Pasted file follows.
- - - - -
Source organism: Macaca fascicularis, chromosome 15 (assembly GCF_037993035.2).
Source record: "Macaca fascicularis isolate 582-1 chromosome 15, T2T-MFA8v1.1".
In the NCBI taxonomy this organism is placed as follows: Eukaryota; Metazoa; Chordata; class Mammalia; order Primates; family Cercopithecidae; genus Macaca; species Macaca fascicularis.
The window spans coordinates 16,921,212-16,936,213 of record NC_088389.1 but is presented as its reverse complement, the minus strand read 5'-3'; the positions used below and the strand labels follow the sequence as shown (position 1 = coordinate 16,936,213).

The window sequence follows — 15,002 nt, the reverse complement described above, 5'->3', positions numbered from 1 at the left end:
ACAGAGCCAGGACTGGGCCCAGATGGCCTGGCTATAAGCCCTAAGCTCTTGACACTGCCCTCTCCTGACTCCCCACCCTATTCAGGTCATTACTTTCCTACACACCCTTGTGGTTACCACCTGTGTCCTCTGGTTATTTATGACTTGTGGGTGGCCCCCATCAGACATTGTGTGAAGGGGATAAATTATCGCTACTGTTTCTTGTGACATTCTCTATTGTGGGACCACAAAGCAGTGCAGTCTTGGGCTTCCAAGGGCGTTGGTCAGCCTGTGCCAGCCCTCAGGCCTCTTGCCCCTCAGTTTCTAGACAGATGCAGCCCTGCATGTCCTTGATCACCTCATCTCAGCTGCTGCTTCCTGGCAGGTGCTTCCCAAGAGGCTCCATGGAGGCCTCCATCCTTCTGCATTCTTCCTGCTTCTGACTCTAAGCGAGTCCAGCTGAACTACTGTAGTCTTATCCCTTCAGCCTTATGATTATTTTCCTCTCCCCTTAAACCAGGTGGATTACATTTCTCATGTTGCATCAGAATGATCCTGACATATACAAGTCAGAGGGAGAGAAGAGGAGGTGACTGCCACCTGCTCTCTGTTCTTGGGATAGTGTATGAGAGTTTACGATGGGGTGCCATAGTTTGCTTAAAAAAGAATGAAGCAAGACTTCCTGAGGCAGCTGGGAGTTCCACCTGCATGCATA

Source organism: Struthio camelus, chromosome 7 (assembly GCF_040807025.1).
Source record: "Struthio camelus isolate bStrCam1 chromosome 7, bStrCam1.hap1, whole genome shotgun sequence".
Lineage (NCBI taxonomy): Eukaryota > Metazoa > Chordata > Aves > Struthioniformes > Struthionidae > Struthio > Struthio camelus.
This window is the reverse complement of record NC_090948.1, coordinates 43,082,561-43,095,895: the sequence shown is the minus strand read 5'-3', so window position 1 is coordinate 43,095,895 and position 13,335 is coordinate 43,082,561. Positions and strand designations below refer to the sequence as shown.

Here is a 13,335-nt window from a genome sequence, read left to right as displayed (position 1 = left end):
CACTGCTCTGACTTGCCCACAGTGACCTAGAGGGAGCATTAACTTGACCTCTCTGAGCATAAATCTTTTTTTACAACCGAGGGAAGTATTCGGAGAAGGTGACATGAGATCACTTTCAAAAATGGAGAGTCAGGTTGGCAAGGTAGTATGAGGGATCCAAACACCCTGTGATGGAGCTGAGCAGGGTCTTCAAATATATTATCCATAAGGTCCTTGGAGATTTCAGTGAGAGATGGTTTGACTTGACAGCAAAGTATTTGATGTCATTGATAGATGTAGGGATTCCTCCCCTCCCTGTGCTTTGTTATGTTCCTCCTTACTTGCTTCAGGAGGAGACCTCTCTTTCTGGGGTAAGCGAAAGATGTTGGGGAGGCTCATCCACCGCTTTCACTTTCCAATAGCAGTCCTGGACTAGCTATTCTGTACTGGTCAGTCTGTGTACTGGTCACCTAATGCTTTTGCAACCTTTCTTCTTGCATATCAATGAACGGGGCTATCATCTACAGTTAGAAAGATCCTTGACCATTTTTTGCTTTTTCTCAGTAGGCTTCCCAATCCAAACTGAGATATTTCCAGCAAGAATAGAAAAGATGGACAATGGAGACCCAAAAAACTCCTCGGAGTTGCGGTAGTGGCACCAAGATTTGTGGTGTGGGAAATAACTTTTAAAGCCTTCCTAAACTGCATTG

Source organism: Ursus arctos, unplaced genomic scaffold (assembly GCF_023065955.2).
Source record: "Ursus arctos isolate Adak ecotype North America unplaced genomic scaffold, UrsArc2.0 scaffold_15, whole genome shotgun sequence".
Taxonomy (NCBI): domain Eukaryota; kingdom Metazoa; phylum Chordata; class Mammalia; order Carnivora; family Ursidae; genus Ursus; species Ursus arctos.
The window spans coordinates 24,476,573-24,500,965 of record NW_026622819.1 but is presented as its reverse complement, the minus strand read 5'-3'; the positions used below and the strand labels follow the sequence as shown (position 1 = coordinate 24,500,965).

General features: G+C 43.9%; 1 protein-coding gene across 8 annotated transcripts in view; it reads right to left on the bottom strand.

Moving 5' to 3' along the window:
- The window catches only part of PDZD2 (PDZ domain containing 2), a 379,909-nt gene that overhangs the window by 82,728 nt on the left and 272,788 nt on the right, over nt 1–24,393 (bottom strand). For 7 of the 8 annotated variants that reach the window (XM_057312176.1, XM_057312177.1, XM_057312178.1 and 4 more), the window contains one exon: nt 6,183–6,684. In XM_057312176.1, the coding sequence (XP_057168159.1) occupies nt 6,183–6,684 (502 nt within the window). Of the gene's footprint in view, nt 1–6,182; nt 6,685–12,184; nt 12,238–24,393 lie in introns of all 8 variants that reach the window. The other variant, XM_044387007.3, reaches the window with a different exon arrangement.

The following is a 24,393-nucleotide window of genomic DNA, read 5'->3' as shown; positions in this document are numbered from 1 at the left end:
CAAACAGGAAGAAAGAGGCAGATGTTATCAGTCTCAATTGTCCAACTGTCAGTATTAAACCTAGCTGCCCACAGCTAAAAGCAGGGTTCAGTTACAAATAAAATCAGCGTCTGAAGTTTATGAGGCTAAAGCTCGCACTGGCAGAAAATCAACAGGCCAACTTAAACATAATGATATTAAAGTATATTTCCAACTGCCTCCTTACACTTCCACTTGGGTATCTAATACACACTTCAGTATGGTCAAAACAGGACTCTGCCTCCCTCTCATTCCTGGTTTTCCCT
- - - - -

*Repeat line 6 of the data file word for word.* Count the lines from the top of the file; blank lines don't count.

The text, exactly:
ACAGAGCCAGGACTGGGCCCAGATGGCCTGGCTATAAGCCCTAAGCTCTTGACACTGCCCTCTCCTGACTCCCCACCCTATTCAGGTCATTACTTTCCTACACACCCTTGTGGTTACCACCTGTGTCCTCTGGTTATTTATGACTTGTGGGTGGCCCCCATCAGACATTGTGTGAAGGGGATAAATTATCGCTACTGTTTCTTGTGACATTCTCTATTGTGGGACCACAAAGCAGTGCAGTCTTGGGCTTCCAAGGGCGTTGGTCAGCCTGTGCCAGCCCTCAGGCCTCTTGCCCCTCAGTTTCTAGACAGATGCAGCCCTGCATGTCCTTGATCACCTCATCTCAGCTGCTGCTTCCTGGCAGGTGCTTCCCAAGAGGCTCCATGGAGGCCTCCATCCTTCTGCATTCTTCCTGCTTCTGACTCTAAGCGAGTCCAGCTGAACTACTGTAGTCTTATCCCTTCAGCCTTATGATTATTTTCCTCTCCCCTTAAACCAGGTGGATTACATTTCTCATGTTGCATCAGAATGATCCTGACATATACAAGTCAGAGGGAGAGAAGAGGAGGTGACTGCCACCTGCTCTCTGTTCTTGGGATAGTGTATGAGAGTTTACGATGGGGTGCCATAGTTTGCTTAAAAAAGAATGAAGCAAGACTTCCTGAGGCAGCTGGGAGTTCCACCTGCATGCATA